Saturday 21 January 2012

Conversion by Architecture

I came across this interesting piece on Rome Reports.

Etsuro Sotoo was a professor of art at Kyoto University when he decided to travel in Europe. He arrived in Barcelona in 1978, he was so impressed with Gaudí's Sagrada Familia that he dropped everything to follow in the work of Gaudí as a sculptor. Ever since then he continued to learn more and more about the architect. Etsuro came from a cultural and religious traditions very different from that of Europe. As a result he had trouble connecting with the project in a manner faithful to the spirit of Gaudí. When he finally understood his real intention with the Sagrada Familia, it changed his life. Sotoo says that his commitment to architecture was the first step by which Gaudí helped him to rethink his values. After some time he converted to Catholicism. He is currently working on the main sculptures of the Sagrada Familia. A work that changed the course of his life.

I'm a little ambivalent about the architecture of the Sagrada Familia, although it was some years before the Holy Father consecrated the main church in 2010 that I last saw it. Although undeniably new in style it references the tradition of church buildings and its conception came from a mind that created it out of love of God. It is not a building thrown up at the cheapest possible cost but gives something of the best of the human spirit back to the Creator. It was a work of love and devotion for Gaudi and now for those who continue in his tradition.

In recent times we seem to have lost an appreciation of sacred space and architecture as a means of inspiration and evangelisation, with the focus shifting to the community that meets within the space. But this should surely not render the space itself of no interest or reduce it to the merely functional. A family that lives in a house is much more important than the house itself but the fact that the family lives there makes it a home and makes that building important, in its layout, in how we choose to beatify it - it becomes precious because of what we experience within its walls. The same must surely apply to our churches. The fact that we now build and remodel churches that are either purely functional or mimic secular buildings says that we have lost confidence. Lost confidence in the ability of the Faith to speak to others (and to us?) and therefore have lost confidence in the buildings in which we articulate that Faith. That we ignore a consecrated altar carrying within it the relics of some hero of the Faith and offer the Holy Sacrifice on a temporary wooden table is a weird situation to find ourselves in. To use the home analogy again, we ignore a fine dining room and always have a T.V. dinner on a tray.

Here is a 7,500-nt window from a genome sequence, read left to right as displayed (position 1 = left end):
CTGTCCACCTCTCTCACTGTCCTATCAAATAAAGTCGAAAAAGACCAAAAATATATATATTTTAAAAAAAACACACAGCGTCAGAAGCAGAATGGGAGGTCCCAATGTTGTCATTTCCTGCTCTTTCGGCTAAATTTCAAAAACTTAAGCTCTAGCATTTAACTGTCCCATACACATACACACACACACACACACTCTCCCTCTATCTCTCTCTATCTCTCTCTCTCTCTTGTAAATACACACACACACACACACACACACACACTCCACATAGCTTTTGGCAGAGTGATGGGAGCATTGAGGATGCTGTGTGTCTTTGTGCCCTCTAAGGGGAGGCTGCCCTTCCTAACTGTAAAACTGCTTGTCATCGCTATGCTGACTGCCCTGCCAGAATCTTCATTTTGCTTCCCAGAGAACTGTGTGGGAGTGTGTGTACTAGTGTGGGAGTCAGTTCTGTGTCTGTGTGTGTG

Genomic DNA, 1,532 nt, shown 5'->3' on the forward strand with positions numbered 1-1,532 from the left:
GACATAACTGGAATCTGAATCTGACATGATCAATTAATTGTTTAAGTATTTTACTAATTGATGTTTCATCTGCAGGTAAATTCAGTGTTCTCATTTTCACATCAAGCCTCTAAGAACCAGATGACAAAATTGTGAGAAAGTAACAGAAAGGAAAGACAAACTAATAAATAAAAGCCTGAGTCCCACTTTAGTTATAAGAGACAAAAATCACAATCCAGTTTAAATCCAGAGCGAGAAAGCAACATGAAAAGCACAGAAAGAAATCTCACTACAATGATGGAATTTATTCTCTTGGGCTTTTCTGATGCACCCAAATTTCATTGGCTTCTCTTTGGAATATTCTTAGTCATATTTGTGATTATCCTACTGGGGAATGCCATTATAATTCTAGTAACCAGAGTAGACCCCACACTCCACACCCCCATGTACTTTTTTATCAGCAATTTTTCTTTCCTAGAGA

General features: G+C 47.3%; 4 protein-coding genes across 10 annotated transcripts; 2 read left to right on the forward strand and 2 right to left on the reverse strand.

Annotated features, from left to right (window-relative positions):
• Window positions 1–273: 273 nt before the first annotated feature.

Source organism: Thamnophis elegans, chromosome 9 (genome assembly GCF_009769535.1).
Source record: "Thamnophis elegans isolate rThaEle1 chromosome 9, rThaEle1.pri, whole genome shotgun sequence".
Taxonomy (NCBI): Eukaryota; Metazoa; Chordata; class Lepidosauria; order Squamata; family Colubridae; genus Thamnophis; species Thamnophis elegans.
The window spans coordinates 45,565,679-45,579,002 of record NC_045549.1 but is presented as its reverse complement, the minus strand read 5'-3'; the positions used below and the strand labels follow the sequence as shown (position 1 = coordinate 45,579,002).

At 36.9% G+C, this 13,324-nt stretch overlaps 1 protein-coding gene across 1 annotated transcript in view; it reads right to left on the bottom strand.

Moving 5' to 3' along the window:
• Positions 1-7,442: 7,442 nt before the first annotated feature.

Let's get back to some fine dining!

Etsuro Sotoo
“I know all the works, all the words, all the models, but I can't take another step. I can't come close to Gaudí. I decided not to look to him. So then where do I look? I tried to look in the way that Gaudí did. I'm a sculptor, I tried to do what he would have done. This was the magnificent and miraculous moment.”

“I invite everyone who wants to understand Gaudí to not pick the wrong door. If you really want to know him, find the the door of spirit and faith.”

“Why do we build the temple of the Sagrada Familia? A simple question: why do we build? We don't seek beauty in vanity of men. No, The Sagrada Familia is a tool for building us. Gaudí left the temple half finished, the temple of the Sagrada Familia perfectly built the man Gaudí.”


AHermanson said...

Beautiful... "a tool for building us."

Indeed our churches should assist us as we, the living stones are being built up into the Temple of the Holy Spirit, the New Jerusalem.

Thank you Fr. for this post.

Stephen Davis said...

I know of an enclosed Benedictine nun who converted to the faith through the beauty of stained glass windows.

Truth is beauty and beauty is truth.

Any news on Ss Peter and Paul, New Brighton?